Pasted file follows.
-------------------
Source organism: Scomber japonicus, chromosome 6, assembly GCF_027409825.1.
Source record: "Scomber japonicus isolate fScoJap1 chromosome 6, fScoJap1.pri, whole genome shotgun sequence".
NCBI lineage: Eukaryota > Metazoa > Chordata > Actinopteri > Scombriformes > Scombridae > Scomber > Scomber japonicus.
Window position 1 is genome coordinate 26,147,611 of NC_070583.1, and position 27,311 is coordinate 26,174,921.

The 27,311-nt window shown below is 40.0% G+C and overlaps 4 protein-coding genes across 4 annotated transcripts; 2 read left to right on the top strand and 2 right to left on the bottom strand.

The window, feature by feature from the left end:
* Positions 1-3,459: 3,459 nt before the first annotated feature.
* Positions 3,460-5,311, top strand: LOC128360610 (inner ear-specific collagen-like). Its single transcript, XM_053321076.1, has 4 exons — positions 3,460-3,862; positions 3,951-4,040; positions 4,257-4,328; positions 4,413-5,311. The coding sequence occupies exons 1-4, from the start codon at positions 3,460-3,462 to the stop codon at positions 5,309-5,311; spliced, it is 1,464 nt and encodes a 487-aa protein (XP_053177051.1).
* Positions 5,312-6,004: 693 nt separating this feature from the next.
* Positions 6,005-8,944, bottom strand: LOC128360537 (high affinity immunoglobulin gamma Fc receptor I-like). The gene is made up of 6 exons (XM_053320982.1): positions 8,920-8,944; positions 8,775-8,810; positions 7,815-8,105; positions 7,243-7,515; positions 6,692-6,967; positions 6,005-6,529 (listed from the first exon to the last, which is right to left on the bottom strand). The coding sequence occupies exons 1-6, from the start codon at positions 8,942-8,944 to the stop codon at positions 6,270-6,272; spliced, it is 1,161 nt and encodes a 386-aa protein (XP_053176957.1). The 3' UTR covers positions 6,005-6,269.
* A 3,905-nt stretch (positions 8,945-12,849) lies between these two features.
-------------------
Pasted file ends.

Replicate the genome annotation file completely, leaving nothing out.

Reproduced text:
Source organism: Scomber japonicus, chromosome 6, assembly GCF_027409825.1.
Source record: "Scomber japonicus isolate fScoJap1 chromosome 6, fScoJap1.pri, whole genome shotgun sequence".
NCBI lineage: Eukaryota > Metazoa > Chordata > Actinopteri > Scombriformes > Scombridae > Scomber > Scomber japonicus.
Window position 1 is genome coordinate 26,147,611 of NC_070583.1, and position 27,311 is coordinate 26,174,921.

The 27,311-nt window shown below is 40.0% G+C and overlaps 4 protein-coding genes across 4 annotated transcripts; 2 read left to right on the top strand and 2 right to left on the bottom strand.

The window, feature by feature from the left end:
* Positions 1-3,459: 3,459 nt before the first annotated feature.
* Positions 3,460-5,311, top strand: LOC128360610 (inner ear-specific collagen-like). Its single transcript, XM_053321076.1, has 4 exons — positions 3,460-3,862; positions 3,951-4,040; positions 4,257-4,328; positions 4,413-5,311. The coding sequence occupies exons 1-4, from the start codon at positions 3,460-3,462 to the stop codon at positions 5,309-5,311; spliced, it is 1,464 nt and encodes a 487-aa protein (XP_053177051.1).
* Positions 5,312-6,004: 693 nt separating this feature from the next.
* Positions 6,005-8,944, bottom strand: LOC128360537 (high affinity immunoglobulin gamma Fc receptor I-like). The gene is made up of 6 exons (XM_053320982.1): positions 8,920-8,944; positions 8,775-8,810; positions 7,815-8,105; positions 7,243-7,515; positions 6,692-6,967; positions 6,005-6,529 (listed from the first exon to the last, which is right to left on the bottom strand). The coding sequence occupies exons 1-6, from the start codon at positions 8,942-8,944 to the stop codon at positions 6,270-6,272; spliced, it is 1,161 nt and encodes a 386-aa protein (XP_053176957.1). The 3' UTR covers positions 6,005-6,269.
* A 3,905-nt stretch (positions 8,945-12,849) lies between these two features.